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Last Updated on May 6, 2015, by eNotes Editorial. Word Count: 819

In her novel The Woman Who Owned the Shadows , Paula Gunn Allen employs Laguna women’s traditions to trace one woman’s search for psychic balance. The novel is divided into four parts, each preceded by a prologue. These prologues tell the traditionally oral stories of Thinking Woman, also known as...

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In her novel The Woman Who Owned the Shadows, Paula Gunn Allen employs Laguna women’s traditions to trace one woman’s search for psychic balance. The novel is divided into four parts, each preceded by a prologue. These prologues tell the traditionally oral stories of Thinking Woman, also known as Spider Woman or the Grandmother, and of her two sister goddesses whom she sang into being, Uretsete and Naotsete. The bodies of the four parts are sectioned into short vignettes that follow middle-aged protagonist Ephanie Atencio as she struggles to gain a sense of self and purpose. Allen parallels Ephanie’s own experiences to the goddess stories and in doing so establishes the acceptance of traditional woman lore as the key to a woman’s individual spiritual harmony.

Told in stream-of-consciousness style, the novel begins with Ephanie, recently abandoned by her husband, in a state of mental turmoil. She vaguely hears Stephen’s attempts to aid her in grasping reality, yet she feels suffocated by him and longs for him to understand her and to let her be herself. With Elena, Ephanie had been who she wanted to be; as children, the two seemingly had complete understanding of each other, seeing themselves as Snow White and Rose Red, as two halves of a whole. Ephanie recounts their separation and the final words of betrayal spoken by Elena that separated them forever. Ephanie connects this memory to her present need for a friend, someone who will accept her as Stephen does not. After Stephen makes love to her, she realizes that something is “out of time, off-pace.” She flees Albuquerque, leaving her children with her mother.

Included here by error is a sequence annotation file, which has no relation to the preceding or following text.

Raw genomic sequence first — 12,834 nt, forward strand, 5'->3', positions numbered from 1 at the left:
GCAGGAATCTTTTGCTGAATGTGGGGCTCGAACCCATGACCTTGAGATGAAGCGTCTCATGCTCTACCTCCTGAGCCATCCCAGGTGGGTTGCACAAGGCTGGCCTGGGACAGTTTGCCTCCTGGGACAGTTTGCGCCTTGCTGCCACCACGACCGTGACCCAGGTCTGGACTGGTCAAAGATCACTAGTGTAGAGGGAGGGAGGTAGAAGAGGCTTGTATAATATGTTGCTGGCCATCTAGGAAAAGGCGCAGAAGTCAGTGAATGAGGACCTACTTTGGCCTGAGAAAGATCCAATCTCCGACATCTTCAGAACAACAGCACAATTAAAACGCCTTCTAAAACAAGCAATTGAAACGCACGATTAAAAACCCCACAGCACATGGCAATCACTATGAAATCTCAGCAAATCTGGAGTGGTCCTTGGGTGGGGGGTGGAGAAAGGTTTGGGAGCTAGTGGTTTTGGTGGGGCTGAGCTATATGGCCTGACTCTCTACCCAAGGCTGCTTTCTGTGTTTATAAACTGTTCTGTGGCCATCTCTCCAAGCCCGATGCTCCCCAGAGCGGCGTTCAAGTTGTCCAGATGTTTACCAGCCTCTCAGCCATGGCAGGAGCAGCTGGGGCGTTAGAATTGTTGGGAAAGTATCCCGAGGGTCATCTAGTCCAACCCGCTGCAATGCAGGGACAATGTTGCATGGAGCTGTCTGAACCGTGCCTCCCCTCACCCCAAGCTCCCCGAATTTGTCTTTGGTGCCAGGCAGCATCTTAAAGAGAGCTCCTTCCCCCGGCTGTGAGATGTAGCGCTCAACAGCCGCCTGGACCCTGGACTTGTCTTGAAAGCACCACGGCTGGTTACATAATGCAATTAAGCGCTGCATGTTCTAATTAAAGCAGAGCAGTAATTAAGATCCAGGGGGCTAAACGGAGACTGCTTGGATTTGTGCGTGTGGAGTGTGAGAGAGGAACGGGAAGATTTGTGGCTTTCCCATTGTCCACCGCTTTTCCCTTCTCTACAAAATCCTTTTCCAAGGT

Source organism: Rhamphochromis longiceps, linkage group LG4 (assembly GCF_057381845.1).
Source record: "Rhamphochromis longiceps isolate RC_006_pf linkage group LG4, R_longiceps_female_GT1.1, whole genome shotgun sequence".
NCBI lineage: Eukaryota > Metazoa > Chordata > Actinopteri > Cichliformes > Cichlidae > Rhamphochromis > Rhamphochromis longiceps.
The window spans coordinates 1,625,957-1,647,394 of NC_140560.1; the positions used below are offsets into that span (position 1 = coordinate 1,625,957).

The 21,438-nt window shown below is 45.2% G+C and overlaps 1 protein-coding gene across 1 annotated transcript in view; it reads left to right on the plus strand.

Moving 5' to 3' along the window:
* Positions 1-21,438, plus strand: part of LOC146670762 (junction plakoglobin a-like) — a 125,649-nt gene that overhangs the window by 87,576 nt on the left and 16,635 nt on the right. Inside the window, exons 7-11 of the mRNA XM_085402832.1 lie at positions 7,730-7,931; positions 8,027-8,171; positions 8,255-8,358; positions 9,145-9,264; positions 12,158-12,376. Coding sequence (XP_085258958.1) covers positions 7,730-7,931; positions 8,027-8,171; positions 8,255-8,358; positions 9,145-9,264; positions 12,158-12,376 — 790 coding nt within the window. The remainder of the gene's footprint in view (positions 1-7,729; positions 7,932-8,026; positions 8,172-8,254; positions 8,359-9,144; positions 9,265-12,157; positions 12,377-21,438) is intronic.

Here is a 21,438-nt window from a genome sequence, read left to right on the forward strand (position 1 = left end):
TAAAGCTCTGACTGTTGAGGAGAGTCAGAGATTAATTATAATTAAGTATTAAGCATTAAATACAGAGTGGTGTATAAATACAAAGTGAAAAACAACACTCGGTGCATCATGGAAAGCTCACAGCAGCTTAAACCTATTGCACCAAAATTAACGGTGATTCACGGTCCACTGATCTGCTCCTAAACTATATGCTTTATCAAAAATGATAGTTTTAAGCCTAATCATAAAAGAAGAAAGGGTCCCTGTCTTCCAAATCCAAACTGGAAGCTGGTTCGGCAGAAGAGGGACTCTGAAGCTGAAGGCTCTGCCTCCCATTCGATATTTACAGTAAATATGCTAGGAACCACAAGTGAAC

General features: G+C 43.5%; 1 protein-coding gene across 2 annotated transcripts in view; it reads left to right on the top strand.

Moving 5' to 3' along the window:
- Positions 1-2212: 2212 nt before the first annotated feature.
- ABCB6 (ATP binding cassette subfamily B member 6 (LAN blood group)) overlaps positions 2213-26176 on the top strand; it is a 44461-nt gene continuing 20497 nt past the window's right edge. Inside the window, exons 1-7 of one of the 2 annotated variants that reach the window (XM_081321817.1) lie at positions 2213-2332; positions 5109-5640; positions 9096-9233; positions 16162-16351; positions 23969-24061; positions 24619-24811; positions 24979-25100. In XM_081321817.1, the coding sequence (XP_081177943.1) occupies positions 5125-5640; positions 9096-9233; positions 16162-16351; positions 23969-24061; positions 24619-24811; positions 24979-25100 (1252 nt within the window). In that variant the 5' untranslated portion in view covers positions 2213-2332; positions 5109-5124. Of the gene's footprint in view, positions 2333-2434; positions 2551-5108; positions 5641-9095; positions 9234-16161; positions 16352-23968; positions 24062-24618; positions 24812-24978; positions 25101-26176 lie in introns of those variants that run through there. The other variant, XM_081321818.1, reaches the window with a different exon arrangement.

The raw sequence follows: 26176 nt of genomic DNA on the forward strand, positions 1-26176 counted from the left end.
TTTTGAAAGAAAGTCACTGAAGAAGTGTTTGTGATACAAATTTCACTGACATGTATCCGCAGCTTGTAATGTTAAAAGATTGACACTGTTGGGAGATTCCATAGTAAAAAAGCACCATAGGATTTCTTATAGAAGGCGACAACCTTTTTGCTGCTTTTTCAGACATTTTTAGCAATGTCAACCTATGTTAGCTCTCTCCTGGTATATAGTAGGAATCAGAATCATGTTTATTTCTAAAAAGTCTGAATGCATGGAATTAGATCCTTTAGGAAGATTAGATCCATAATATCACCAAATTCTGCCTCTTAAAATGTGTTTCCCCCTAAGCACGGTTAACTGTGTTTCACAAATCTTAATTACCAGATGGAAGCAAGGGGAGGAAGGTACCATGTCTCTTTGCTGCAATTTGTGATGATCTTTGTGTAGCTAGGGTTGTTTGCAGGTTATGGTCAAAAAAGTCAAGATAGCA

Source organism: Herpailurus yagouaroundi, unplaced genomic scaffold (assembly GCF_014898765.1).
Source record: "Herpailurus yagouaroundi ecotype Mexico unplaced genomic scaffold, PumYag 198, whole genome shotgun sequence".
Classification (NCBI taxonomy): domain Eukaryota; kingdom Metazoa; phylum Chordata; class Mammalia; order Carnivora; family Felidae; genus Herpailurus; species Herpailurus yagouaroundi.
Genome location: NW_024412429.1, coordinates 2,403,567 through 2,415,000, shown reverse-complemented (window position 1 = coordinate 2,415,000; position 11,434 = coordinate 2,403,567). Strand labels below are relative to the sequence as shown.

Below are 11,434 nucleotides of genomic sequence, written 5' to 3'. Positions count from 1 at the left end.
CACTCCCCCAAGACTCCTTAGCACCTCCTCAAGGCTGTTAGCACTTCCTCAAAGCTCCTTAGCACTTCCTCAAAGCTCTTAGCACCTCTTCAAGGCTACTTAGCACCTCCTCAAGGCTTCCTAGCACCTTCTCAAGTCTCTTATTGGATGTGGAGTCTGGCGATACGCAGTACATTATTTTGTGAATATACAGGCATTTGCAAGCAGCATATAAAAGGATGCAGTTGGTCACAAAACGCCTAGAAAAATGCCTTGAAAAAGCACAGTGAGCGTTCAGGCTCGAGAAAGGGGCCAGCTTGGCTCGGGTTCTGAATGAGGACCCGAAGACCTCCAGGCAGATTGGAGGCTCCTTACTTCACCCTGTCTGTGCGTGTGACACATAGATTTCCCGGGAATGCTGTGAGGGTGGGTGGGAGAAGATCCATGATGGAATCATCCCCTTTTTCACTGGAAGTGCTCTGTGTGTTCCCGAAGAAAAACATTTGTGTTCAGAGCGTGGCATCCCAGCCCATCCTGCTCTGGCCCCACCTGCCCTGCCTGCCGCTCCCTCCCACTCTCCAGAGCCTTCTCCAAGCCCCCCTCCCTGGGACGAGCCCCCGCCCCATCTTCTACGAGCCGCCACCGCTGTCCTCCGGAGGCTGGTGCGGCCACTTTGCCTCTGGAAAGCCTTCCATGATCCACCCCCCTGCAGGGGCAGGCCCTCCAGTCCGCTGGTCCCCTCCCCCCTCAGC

Settling in San Francisco, Ephanie sends for her children. The three experience city life and attend the local powwows, looking for acceptance into that community as something connected to and yet different from their home. Ephanie is discontented, however. Going to the Indian Center less and less, she rationalizes her withdrawal by claiming a desire to see “how the other half lives.” She spends more time with the non-Indian friends she has made at her group therapy session, particularly Teresa. Ephanie and Teresa grow close, though Ephanie is always troubled by feelings of disconnectedness and isolation. She meets Thomas Yoshuri, who claims to “need” Ephanie. In desperation, hoping to find care for her children and a reason for her own existence, Ephanie agrees to marry Thomas despite Teresa’s warnings and her own misgivings.

The marriage predictably fails, and Ephanie, now pregnant, runs off to Oregon, where she gives birth to twin boys. Thomas joins her for the birth and stays with her until, not long afterward, Tommy dies of crib death. Part 2 ends with their final separation and divorce.

In part 3, again alone and now also experiencing guilt about her young child’s death, Ephanie yearns even more desperately to be understood. She recalls the stories of disrespect shown toward Iyatiku and searches for the meaning in her dreams of the strange katsina, messenger between the spirits and the people. She visits Guadalupe with Teresa, but this trip only stirs up the mysterious disquiet within her. During their return to California, Ephanie and Teresa stay in Colorado with some friends of Teresa who are full of statistics about the injustices wielded against indigenous people. Ephanie resents her people being seen as romanticized victims by those who blame anyone but themselves. She retraces the shunning of her family by her own community because of her grandmother’s marriage to a white man. Connecting all of this, Ephanie is again overwhelmed and angered by lack of understanding. Possessed with the desire to do something, to take power in any way possible, Ephanie hangs herself, instantaneously regrets her action, and cuts herself free with the knife propitiously stuck in her pocket.

In the final section of the novel, Ephanie madly searches, though for what she is not sure, through books and her own writing. Eventually she discovers the key to her own enlightenment. More stories of the goddesses come to her; through these and stories of her family’s life, she begins to see pain. Ephanie’s struggles, her stories, and her writings intertwine, forming circles that she prays will lead her to understanding. She is certain that if she could understand, people, beasts, and the earth would be healed.

Finally, she unleashes the memory of her childhood fall from an apple tree and how, overpowered by the anger and guilt of her fall, she stifled the energy and freedom of her spirit. A spirit woman comes to her and tells her the stories of the goddesses of her people. Through this oral telling, Ephanie understands the combinations and recombinations that form the whole of reality. She puts the fragments of herself back together and sings with the surrounding shadows that have taken the shapes of women, women singing and stepping in balance and harmony.

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